Got zumba fever?
¢ Lawrence Athletic Club, 3201 Mesa Way, has Zumba classes every day but Friday and Saturday. They are open to non-members for $3 a session and are free for members. ¢ Beginning in June, Lawrence Parks and Recreation will offer Zumba classes with instructor Maya Zahira, a Lawrence resident and director of the Maya Zahira School of Belly Dance. For more information, contact Parks and Rec at 832-3450.
Wth salsa music pumping and whistles blaring in the background, instructor Katy Parker starts twisting her hips. It's not long before 30 pairs of shoulders are shimmying along with her to the rhythm.
At Zumba class, you can't help but dance.
"The great thing about it is that you're having so much fun, you don't even realize that you're working so hard," Parker said.
Parker teaches Zumba classes five days a week at the Lawrence Athletic Club, 3201 Mesa Way. The fitness trend fuses Latin dances like salsa, cumbia, merengue, flamenco, tango - even a little belly dancing - with aerobic exercises to create an hour-long workout.
Parker takes participants between intervals of fast- and slow-paced movements choreographed to 10 songs. The fast intervals speed up your heart rate and get your blood pumping, and the slower movements help tone muscles.
"It's a lot better than sitting on a bike or running on a treadmill," says Emily O'Sullivan, a Kansas University student who attends the class at LAC and says Zumba is the reason she and her friends joined the gym.
Zumba isn't choreographed like other dance routines. The movements fit the rhythm and are not measured in typical eight-count steps, said Adriana Vila, marketing manager for Zumba Fitness LLC and Zumba instructor at the University of Miami Wellness Center. The moves are simple enough that, with help from the music, you can groove through the workout. Participants in Vila's classes range from college students to an 80-year-old woman.
"You can always moderate the workout to fit how you like it," says Parker, of the LAC. "If you have bad knees, you don't have to jump. If you're pregnant, you don't have to spin."
Nearly 1 million Americans have taken Zumba classes, following the moves of 3,500 instructors, according to Zumba Fitness, which owns the trademark.
Jessica Thompson taught Zumba in a studio attached to her apartment in Kansas City, Mo.
"I had to actually open the doors and move people into my kitchen so they could dance in there," she said. "It just absolutely exploded."
Some think markets like Kansas City and Lawrence are embracing Zumba because it is a novelty in areas with less exposure to Latin culture. Others credit zealous instructors.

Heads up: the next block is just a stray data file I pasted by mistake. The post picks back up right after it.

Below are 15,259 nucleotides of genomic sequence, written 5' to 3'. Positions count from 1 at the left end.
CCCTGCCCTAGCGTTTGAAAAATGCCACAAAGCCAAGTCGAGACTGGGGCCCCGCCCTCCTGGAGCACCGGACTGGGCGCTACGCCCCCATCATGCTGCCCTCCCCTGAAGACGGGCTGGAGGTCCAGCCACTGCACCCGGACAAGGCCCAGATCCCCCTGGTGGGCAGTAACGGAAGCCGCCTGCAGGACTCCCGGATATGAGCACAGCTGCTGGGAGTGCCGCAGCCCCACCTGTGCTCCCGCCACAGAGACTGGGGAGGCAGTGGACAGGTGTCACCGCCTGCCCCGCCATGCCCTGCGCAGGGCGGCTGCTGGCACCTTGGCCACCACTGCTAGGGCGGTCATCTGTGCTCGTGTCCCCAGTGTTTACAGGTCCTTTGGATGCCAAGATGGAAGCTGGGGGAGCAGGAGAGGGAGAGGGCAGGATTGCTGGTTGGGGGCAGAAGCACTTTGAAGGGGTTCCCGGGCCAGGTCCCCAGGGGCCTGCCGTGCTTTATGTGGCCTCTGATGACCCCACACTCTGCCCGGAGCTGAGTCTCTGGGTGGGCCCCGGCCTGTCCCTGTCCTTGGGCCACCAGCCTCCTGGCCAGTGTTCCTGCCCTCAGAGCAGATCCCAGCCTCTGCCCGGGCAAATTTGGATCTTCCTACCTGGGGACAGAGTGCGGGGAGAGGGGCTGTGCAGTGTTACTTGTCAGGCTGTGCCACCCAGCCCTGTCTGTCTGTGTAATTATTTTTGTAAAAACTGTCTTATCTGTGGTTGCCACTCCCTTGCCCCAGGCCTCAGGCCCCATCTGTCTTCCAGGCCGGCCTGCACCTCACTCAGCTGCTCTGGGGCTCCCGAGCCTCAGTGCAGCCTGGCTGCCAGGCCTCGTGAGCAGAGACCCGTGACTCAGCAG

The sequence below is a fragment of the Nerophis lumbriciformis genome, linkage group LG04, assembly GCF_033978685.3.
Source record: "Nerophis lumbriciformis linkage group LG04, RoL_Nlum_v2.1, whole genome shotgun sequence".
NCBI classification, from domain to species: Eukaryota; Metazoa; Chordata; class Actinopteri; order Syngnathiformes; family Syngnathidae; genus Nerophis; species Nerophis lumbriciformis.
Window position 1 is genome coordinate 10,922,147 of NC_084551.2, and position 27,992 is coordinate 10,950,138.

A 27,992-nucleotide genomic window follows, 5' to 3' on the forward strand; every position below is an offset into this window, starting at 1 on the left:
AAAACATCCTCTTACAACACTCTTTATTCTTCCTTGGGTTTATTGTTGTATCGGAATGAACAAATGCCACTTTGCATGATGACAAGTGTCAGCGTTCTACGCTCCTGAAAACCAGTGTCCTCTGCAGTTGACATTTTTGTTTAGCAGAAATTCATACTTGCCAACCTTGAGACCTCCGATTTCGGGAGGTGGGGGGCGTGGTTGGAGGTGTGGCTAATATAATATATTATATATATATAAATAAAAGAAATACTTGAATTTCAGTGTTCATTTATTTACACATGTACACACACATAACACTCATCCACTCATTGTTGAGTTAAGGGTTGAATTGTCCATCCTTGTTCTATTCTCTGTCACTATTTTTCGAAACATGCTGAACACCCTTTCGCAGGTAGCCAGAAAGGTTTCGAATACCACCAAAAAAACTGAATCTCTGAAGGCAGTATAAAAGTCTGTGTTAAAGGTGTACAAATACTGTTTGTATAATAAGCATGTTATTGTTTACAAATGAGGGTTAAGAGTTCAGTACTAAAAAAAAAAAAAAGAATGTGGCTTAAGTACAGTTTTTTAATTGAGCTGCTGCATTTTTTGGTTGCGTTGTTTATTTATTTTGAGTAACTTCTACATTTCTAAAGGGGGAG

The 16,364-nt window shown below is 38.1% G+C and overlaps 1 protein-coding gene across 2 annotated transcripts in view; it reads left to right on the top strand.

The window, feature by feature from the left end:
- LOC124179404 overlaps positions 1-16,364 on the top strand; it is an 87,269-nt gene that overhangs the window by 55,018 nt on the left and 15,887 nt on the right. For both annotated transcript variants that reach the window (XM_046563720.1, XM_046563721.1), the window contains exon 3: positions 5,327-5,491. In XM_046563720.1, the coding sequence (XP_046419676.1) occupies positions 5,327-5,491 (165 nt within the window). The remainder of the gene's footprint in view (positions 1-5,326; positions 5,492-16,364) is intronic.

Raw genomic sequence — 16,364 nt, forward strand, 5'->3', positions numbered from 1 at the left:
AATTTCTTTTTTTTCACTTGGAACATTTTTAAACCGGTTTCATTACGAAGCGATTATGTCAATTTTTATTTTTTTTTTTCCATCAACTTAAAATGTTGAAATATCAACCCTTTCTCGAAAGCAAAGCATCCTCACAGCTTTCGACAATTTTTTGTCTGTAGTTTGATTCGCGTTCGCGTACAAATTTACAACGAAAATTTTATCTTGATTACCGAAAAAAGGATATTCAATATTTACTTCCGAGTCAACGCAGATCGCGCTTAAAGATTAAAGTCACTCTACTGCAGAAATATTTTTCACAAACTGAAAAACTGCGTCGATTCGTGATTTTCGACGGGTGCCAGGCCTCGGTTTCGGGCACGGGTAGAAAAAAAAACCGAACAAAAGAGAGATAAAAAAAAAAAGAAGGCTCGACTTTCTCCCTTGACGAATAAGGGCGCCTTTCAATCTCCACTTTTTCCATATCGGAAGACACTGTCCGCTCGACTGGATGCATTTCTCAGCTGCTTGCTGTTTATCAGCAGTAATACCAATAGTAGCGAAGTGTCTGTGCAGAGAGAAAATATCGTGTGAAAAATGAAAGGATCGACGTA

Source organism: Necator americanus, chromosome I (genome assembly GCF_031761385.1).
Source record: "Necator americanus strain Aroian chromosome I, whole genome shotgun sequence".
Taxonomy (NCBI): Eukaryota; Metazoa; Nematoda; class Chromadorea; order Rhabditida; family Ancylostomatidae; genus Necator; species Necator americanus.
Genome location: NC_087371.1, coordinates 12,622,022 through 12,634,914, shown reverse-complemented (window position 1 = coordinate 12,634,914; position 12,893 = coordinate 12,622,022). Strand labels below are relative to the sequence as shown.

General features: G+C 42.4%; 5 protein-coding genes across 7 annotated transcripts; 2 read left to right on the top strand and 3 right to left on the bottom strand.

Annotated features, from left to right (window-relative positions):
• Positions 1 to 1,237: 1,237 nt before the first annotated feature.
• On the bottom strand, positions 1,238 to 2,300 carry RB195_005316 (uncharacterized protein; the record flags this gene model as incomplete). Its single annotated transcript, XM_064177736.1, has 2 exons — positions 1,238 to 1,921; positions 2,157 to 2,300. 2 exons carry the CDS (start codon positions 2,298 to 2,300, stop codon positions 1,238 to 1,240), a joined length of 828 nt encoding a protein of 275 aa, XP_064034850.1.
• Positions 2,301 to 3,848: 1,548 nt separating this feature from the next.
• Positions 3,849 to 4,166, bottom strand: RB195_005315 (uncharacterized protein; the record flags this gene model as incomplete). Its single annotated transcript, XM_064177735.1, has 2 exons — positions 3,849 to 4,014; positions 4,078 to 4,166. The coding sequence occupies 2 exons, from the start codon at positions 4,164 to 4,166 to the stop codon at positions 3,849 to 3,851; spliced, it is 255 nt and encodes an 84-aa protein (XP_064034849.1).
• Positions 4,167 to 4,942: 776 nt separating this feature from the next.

Colombian native Alberto "Beto" Perez created what has turned into Zumba when he forgot his CDs to teach his fitness class. He had to improvise using salsa and merengue tapes he had in his car. His on-the-spot creation was a success, and he started teaching Zumba in the United States in 1999.
Since starting Zumba in 2005, Parker has lost more than 30 pounds and has been able to keep it off.
"Besides being aerobic, you're using all the muscles in your body," Parker says. "It really tones your body up."
Some dancers say they can burn up to 700 calories or more in one session - an amount that will shed about one-fifth of a pound. Such results are unlikely for beginners, however, said Richard Cotton, chief exercise physiologist with MyExercisePlan.com, a San Diego-based exercise Web site.
"Someone who gets off the couch after 20 years and goes to a Zumba class - they're not going to get that result," he said.
People who keep coming back to the LAC classes say Zumba makes exercise fun and keeps them energized about the prospect of staying in shape.
"It's wonderful. I come everyday," says Ngondi Kamatuka, a Lawrence resident who has attended Zumba classes at LAC since they started in January.
Zumba teachers must be certified by the Zumba company to learn the basics of teaching classes. But teachers have the ability to modify movements and music to shape their own routines. Parker likes to keep her class fresh by using music other than just Latin rhythms. She has used everything from rhymes by the rap group Outkast to country songs.
Zumba is the latest page in the history of musical fitness.
Aerobics, a free-form, 32-count routine that follows one song to the next without interruption, arrived in the mid-1970s. The more dance-oriented Jazzercise, choreographed to specific contemporary songs, followed.
Next was step aerobics, where a box or step is used for step-up, step-down and circle-around exercises. And then there was spinning, where exercisers hop on stationary bicycles and pedal to music up and down imaginary hills.
Observers think Zumba may have staying power.
"The music is so peppy. It's happy music," said Jodai Saremi, assistant editor at American Fitness Magazine, a trade journal published by the Aerobics and Fitness Association of America. "As long as the Zumba company keeps coming up with new music and choreography, people are going to be interested."